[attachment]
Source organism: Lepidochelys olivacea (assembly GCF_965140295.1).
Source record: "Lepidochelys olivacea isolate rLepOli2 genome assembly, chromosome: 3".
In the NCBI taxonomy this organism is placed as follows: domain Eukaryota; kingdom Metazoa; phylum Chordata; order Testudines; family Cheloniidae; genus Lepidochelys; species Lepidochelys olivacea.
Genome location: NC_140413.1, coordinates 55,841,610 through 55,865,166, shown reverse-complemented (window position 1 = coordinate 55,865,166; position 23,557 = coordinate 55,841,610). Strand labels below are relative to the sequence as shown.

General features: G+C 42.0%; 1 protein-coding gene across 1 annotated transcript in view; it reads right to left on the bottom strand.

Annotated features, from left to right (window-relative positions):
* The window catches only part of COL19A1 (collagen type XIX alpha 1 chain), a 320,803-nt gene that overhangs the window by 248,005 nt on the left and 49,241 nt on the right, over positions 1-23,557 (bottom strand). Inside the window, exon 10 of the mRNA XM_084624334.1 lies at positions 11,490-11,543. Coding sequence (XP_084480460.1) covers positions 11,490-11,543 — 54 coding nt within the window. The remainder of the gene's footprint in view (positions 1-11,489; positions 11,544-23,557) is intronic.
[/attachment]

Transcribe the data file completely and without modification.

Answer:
Source organism: Lepidochelys olivacea (assembly GCF_965140295.1).
Source record: "Lepidochelys olivacea isolate rLepOli2 genome assembly, chromosome: 3".
In the NCBI taxonomy this organism is placed as follows: domain Eukaryota; kingdom Metazoa; phylum Chordata; order Testudines; family Cheloniidae; genus Lepidochelys; species Lepidochelys olivacea.
Genome location: NC_140413.1, coordinates 55,841,610 through 55,865,166, shown reverse-complemented (window position 1 = coordinate 55,865,166; position 23,557 = coordinate 55,841,610). Strand labels below are relative to the sequence as shown.

General features: G+C 42.0%; 1 protein-coding gene across 1 annotated transcript in view; it reads right to left on the bottom strand.

Annotated features, from left to right (window-relative positions):
* The window catches only part of COL19A1 (collagen type XIX alpha 1 chain), a 320,803-nt gene that overhangs the window by 248,005 nt on the left and 49,241 nt on the right, over positions 1-23,557 (bottom strand). Inside the window, exon 10 of the mRNA XM_084624334.1 lies at positions 11,490-11,543. Coding sequence (XP_084480460.1) covers positions 11,490-11,543 — 54 coding nt within the window. The remainder of the gene's footprint in view (positions 1-11,489; positions 11,544-23,557) is intronic.